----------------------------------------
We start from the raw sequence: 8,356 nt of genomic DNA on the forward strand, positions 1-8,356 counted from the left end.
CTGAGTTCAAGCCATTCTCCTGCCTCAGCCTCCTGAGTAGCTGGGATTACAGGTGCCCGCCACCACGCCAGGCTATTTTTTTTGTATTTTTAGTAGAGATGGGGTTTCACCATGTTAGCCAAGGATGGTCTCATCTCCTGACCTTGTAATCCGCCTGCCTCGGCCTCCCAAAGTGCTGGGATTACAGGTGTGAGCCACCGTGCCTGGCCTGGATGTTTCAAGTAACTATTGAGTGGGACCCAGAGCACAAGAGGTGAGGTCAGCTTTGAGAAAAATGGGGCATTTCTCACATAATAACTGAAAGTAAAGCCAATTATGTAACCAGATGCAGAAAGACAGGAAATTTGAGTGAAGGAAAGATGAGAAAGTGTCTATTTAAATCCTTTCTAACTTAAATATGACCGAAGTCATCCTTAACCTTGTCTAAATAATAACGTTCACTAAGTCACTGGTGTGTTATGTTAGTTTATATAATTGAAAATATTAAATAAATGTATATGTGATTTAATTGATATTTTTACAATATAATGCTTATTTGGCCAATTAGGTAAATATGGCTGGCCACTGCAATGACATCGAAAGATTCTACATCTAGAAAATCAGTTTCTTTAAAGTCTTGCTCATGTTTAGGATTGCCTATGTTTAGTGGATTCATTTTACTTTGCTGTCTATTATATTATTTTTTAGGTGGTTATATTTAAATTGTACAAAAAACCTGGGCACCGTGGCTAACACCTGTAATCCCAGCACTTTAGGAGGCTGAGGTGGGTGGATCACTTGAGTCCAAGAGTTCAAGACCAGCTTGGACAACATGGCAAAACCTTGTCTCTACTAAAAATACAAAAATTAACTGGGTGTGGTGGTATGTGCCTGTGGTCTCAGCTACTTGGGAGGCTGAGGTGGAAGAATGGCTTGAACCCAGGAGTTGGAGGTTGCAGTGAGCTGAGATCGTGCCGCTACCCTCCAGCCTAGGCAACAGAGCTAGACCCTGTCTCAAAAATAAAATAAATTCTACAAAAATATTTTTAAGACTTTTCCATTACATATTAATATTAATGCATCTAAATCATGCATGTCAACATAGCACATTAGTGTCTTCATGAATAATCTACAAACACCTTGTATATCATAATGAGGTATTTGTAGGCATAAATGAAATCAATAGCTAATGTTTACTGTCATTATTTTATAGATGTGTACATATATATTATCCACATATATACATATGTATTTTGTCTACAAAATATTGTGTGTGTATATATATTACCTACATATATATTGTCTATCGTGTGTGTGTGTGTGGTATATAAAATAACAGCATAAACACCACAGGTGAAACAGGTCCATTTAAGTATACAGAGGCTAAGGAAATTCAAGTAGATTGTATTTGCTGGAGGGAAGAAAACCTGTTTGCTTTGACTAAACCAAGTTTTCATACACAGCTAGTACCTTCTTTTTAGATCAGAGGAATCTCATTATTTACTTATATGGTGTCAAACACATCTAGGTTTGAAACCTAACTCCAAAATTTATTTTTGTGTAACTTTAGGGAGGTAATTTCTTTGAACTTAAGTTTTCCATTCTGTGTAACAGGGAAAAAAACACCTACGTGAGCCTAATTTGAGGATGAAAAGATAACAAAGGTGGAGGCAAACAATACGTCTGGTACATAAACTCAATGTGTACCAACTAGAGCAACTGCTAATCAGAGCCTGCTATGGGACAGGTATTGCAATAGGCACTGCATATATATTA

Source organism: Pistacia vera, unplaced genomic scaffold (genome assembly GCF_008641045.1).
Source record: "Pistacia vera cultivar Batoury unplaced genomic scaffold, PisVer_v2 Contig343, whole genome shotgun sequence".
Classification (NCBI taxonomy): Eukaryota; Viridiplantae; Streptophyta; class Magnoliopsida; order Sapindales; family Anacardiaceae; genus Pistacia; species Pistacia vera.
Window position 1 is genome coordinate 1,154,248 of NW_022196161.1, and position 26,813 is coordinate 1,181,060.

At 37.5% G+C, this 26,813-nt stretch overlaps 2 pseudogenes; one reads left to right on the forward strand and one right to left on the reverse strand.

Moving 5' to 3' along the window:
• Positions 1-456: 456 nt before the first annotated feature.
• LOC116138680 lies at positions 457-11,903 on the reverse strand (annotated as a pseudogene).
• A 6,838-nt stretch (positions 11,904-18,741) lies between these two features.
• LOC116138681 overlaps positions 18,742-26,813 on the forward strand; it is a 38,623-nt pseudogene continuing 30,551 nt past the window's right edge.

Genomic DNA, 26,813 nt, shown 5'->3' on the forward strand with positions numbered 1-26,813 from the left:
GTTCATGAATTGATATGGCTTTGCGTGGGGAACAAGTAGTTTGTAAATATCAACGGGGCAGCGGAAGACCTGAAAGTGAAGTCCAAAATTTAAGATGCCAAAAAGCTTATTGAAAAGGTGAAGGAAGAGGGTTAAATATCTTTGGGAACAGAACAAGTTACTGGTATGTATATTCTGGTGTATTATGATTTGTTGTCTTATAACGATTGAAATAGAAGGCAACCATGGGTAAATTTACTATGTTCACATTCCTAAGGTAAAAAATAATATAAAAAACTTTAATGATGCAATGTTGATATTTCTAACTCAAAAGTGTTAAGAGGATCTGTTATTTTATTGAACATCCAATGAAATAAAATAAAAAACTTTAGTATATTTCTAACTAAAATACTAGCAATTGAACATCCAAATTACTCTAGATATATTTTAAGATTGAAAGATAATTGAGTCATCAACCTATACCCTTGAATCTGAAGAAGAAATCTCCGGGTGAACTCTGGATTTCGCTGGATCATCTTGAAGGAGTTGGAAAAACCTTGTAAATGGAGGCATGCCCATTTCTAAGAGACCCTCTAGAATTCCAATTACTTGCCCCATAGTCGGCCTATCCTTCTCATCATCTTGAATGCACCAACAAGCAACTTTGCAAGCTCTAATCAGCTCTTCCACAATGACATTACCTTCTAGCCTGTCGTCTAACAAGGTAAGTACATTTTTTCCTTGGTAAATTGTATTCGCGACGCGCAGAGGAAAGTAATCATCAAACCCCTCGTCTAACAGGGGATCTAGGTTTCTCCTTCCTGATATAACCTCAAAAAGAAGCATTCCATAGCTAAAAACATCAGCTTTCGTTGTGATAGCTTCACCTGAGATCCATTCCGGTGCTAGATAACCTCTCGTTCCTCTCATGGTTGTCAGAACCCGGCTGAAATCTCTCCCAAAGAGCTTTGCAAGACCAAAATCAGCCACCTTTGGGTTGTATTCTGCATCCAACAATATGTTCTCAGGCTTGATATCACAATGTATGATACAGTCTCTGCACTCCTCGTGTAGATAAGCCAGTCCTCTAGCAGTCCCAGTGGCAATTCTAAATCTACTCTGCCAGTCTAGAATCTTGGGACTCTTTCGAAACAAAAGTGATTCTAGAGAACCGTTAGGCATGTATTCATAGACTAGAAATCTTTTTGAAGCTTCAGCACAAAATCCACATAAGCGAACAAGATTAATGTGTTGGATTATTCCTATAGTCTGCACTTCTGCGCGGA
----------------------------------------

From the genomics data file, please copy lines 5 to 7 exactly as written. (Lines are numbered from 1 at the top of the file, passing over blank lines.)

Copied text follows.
Classification (NCBI taxonomy): Eukaryota; Viridiplantae; Streptophyta; class Magnoliopsida; order Sapindales; family Anacardiaceae; genus Pistacia; species Pistacia vera.
Window position 1 is genome coordinate 1,154,248 of NW_022196161.1, and position 26,813 is coordinate 1,181,060.

At 37.5% G+C, this 26,813-nt stretch overlaps 2 pseudogenes; one reads left to right on the forward strand and one right to left on the reverse strand.